The UK has consistently seen net migration, with workers from the EU and beyond entering the UK labour market, making labour markets more flexible. Migrants have often filled job vacancies in low paid areas, such as cleaners and jobs with skills shortages, such as plumbers. However, the net migration has put pressure on the housing market making certain areas, like London unattractive for low paid workers.
In the past decade, we have seen a growth in Self-employment levels, helped by:
- Low real wage growth, encouraging people to try their own business.
- Changing technology. More internet business and more opportunities to work as self-employment.
- Growth in firms using self-employment status to avoid certain taxes and labour market regulations
The 1980s saw a rise in average levels of unemployment and a rise in structural unemployment. However, since the 2008 recession, unemployment has fallen relatively quicker, suggesting a lower natural rate of unemployment. However, it has also been accompanied by low real wage growth and low productivity growth.
UK real wage growth
In the post-war period, the UK has seen real wages grow on average by 2.5% a year. However, since 2008, real wage growth has stalled. Whether this is a temporary blip or permanent change, is not clear yet.
In the post-war period, income inequality fell. However, since the late 1970s, we have seen a reversal of this trend and rising real income inequality
source: Paris School of Economics
Related: Rising inequality in the UK
Increase in % of old people
The UK, like many Western economies, have seen a growth in the percentage of people over 65. This has meant the average age of the workforce has increased. The retirement age has also been increased, leading to more workers working longer and some taking semi-retirement.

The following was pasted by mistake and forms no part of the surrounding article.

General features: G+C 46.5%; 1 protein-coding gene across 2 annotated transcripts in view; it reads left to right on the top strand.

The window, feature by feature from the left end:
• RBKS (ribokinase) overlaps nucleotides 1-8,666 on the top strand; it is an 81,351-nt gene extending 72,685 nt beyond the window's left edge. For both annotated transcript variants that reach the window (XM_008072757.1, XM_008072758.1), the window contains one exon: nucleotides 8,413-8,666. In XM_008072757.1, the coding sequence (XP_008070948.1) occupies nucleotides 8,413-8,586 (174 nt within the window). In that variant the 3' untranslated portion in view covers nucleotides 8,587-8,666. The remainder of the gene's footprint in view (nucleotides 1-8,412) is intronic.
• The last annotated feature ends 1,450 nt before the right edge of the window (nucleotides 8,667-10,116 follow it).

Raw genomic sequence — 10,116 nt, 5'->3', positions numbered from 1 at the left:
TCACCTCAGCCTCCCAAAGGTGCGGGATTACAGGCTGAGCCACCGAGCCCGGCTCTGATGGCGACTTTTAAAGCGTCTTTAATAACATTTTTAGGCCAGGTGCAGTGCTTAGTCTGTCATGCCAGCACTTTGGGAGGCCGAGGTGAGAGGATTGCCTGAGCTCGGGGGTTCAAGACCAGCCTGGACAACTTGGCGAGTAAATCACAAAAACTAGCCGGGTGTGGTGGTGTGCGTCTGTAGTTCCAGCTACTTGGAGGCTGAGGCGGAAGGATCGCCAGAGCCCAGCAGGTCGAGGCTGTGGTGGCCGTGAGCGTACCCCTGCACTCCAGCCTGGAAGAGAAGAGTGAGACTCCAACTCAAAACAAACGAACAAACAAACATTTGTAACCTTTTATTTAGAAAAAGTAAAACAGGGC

The rise in the average age has led to an increase in the dependency ratio; fewer workers have to support more economically inactive people.
Increase in labour market flexibility
There has been a decline in the number of fixed work contracts and more flexible work, which involves limited contracts, zero hour contracts, short-term contracts. The UK has a lightly regulated labour market compared to other European countries.
This flexibility is due to:
- Globalisation and increased competitive pressures causing downward pressure on wages.
- increase in the service sector, which tends to need more flexible contracts
- Limited regulation and protection for workers on short-term contracts. The UK scores low on tests for labour market protection on ‘individual protection’ ‘collective dismissal’ and temporary contracts’ See: CIPD survey into UK labour market
- Changing technology, which has increased the diversity of the economy and labour market. E.g. technology enables people to work from home.
- Government policies which have promoted more flexible labour markets, e.g. legislation making it harder for trade unions to operate and exemptions for EU labour market laws.
- Free movement of labour within the European Union and EU expansion into Eastern Europe.
- See also increased labour market flexibility